posted by halogen at 3:04 PM on October 29, 2011


As it looks like you want to brain storm at the end of your question, What other sectors should a recent bioscience grad be looking at?, I'm going throw in how I did my brain storming with the same goals (biology, no research). I did quite a bit of research, too (a semester as an undergrad, as a Research Assistant a few years later, and then in grad school), and it was always too slow for me and I never grew to enjoy it. I've run across a lot of people who felt the same and left academia, too.

Anywho, for the random ideas, you may find something useful here (my first ask meta question, "Alternative careers for a biologist". I had a similar ask meta question years ago,although some of the answers are tailored to me by the posters who replied. As another resource, I read through "Alternative Careers in Science: Leaving the Ivory Tower," although it is for someone with a grad degree. However, I found it really useful because they described the typical day at work, and when I read it I had a good idea as to what work environments that I liked and disliked. It helped me generate ideas and I came back to the idea of science writing/medical writing.

As for science writing, I'm just throwing some fields that you may not be aware of and you can research a bit more to see if you are interested in it or not. One of these fields in particular is medical writing,ultimately for a pharma client but at a medical communications company. Now I really enjoy it because I definitely keep up to date with a therapeutic area, learn new material, and sometimes talk to and work with leaders in the world for these areas. I do not think these areas are in danger, as I've even had clients from the UK.If you are really interested in finding out more, it probably would be useful to hear from people on your side of the pond (e.g. European Medical Writers Association). I'm not sure how "creative" it would get, but if you do the writing, you can work on material that will be used in a conference, CD, or online. If you play your cards right, you can also specialize in areas within medical writing,only if you want to though.

I asked a previous science and medical writing question a few yrs ago, too, which also had answers which may be useful to you. One more field that may interest you, by the way (although you will have to find people there who do it), when I was doing info interviews with science and medical writers, I found that there were writing positions at universities; some of these pple I talked to would talk to PIs at the university, summarize their research in lay people terms, and then published in a news paper. To be honest, the job and fielded fun.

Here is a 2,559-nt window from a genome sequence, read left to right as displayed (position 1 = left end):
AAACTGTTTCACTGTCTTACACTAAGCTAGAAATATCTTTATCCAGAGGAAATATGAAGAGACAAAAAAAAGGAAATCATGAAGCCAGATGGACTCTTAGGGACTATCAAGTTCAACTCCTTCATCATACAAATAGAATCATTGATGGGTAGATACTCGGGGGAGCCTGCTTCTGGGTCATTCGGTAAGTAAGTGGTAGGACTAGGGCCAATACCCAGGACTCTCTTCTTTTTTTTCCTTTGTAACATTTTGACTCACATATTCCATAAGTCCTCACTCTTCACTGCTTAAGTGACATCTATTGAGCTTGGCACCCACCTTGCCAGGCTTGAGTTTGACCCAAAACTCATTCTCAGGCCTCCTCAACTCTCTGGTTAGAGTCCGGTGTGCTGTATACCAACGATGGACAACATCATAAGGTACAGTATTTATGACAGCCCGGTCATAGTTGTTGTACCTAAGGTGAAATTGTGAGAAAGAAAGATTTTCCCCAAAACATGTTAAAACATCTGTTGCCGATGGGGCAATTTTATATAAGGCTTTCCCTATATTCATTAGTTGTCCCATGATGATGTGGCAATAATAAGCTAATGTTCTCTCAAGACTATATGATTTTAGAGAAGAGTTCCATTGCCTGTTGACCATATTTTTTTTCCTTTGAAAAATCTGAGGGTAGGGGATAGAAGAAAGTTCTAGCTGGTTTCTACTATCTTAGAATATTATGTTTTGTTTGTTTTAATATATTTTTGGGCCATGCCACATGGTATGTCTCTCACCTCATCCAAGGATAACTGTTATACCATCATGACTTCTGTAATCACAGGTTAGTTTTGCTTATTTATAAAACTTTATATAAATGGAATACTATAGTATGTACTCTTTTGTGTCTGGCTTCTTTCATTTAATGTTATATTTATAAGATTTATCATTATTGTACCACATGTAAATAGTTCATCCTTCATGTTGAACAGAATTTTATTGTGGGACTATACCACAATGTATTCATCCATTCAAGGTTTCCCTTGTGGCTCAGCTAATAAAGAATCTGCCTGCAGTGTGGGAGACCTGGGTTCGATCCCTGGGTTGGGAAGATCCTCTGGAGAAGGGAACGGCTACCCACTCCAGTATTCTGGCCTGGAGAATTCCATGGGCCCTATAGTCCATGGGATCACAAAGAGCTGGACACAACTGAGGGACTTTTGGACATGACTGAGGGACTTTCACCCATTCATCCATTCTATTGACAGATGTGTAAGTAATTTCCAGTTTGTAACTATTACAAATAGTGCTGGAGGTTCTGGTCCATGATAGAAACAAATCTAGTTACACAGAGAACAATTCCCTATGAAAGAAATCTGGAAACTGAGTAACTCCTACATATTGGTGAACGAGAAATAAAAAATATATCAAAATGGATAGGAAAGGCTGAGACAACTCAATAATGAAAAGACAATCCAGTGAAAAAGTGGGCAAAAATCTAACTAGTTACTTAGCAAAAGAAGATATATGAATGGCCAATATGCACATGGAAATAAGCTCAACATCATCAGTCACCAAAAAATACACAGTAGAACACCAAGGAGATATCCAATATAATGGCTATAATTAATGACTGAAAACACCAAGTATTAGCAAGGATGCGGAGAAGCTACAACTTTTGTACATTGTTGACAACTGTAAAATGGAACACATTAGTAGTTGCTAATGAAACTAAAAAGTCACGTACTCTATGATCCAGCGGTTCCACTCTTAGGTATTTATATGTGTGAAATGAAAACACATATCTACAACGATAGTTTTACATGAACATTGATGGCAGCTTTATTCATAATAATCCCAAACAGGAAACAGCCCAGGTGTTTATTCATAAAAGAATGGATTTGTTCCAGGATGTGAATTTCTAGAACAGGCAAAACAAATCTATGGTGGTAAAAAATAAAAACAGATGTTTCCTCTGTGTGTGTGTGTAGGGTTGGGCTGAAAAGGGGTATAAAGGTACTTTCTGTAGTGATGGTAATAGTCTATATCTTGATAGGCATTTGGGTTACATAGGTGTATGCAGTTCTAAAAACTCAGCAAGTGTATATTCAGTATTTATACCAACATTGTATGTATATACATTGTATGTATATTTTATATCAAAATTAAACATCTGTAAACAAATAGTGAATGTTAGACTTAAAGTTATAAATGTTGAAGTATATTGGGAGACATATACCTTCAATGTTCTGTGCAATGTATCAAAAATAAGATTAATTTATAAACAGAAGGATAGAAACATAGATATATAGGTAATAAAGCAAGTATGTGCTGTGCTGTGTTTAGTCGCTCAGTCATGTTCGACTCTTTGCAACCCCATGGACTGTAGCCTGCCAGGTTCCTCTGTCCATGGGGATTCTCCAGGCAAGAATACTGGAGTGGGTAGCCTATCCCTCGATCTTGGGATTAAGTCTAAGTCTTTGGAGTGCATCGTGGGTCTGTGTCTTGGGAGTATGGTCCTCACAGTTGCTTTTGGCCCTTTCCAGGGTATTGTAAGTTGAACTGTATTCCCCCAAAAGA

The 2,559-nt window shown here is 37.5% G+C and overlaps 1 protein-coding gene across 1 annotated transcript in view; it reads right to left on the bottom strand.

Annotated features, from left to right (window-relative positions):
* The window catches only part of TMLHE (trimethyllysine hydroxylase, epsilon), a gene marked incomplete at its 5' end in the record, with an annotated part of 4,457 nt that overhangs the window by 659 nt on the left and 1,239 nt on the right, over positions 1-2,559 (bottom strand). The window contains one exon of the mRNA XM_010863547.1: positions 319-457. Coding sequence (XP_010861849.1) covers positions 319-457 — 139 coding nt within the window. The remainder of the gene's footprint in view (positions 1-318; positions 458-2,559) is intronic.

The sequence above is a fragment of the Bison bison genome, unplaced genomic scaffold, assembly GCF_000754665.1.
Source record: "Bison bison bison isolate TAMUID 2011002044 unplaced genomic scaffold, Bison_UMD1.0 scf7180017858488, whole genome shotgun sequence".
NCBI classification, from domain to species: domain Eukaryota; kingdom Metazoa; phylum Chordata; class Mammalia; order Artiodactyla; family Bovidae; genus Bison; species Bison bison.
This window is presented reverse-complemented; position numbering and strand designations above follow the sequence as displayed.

Good luck and feel free to memail me, although my responses may be US-centric and I will not know the field as well in your part of the world.

On preview (rereading your question), I do need to be honest and say that there is little to no "teamwork" in what I do, but it may be because it was not what I wanted, so I built a nonteam-work world. One of the early med com companies that I worked at did do teamwork, but to be honest, I think it was inefficient, but YMMV and other companies may have different practices. I also strongly believe (after doing research in grad school) that researchers who succeed will absolutely work with other researchers and collaborate - if you don't, the likelihood of succeeding is low. You may want to talk to other PIs or grad students if they are available if the team thing is really important to you.
posted by Wolfster at 6:20 PM on October 29, 2011 [1 favorite]


I have worked in both Quality Assurance and Manufacturing in bio-tech/bio-pharm manufacturing. My roles have all involved a large amount of writing, scientific investigations, cross-functional teams (engineering, scientists, manufacturing, &c.), as well as writing Standard Operating Procedures, training people, troubleshooting.

If that sounds interesting to you, Memail me and I can be more specific. I will, of course, maintain your anonymity.
posted by kamikazegopher at 2:59 PM on October 30, 2011